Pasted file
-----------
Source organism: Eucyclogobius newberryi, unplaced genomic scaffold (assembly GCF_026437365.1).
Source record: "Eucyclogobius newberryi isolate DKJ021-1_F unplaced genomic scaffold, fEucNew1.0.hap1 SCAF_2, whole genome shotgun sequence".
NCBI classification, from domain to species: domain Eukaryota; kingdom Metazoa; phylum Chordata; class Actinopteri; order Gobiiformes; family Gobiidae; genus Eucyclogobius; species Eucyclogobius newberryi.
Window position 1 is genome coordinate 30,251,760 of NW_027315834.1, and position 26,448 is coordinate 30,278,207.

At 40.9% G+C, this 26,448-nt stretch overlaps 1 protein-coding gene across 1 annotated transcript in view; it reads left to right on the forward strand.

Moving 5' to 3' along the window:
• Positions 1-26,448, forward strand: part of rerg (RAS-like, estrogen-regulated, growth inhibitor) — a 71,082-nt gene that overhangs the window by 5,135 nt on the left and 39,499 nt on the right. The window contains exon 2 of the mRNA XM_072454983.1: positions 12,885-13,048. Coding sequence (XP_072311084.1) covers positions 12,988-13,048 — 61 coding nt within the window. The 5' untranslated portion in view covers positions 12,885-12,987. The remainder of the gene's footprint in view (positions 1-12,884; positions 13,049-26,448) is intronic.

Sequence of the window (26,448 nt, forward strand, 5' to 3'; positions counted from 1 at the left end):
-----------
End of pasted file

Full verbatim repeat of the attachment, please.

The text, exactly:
Source organism: Eucyclogobius newberryi, unplaced genomic scaffold (assembly GCF_026437365.1).
Source record: "Eucyclogobius newberryi isolate DKJ021-1_F unplaced genomic scaffold, fEucNew1.0.hap1 SCAF_2, whole genome shotgun sequence".
NCBI classification, from domain to species: domain Eukaryota; kingdom Metazoa; phylum Chordata; class Actinopteri; order Gobiiformes; family Gobiidae; genus Eucyclogobius; species Eucyclogobius newberryi.
Window position 1 is genome coordinate 30,251,760 of NW_027315834.1, and position 26,448 is coordinate 30,278,207.

At 40.9% G+C, this 26,448-nt stretch overlaps 1 protein-coding gene across 1 annotated transcript in view; it reads left to right on the forward strand.

Moving 5' to 3' along the window:
• Positions 1-26,448, forward strand: part of rerg (RAS-like, estrogen-regulated, growth inhibitor) — a 71,082-nt gene that overhangs the window by 5,135 nt on the left and 39,499 nt on the right. The window contains exon 2 of the mRNA XM_072454983.1: positions 12,885-13,048. Coding sequence (XP_072311084.1) covers positions 12,988-13,048 — 61 coding nt within the window. The 5' untranslated portion in view covers positions 12,885-12,987. The remainder of the gene's footprint in view (positions 1-12,884; positions 13,049-26,448) is intronic.

Sequence of the window (26,448 nt, forward strand, 5' to 3'; positions counted from 1 at the left end):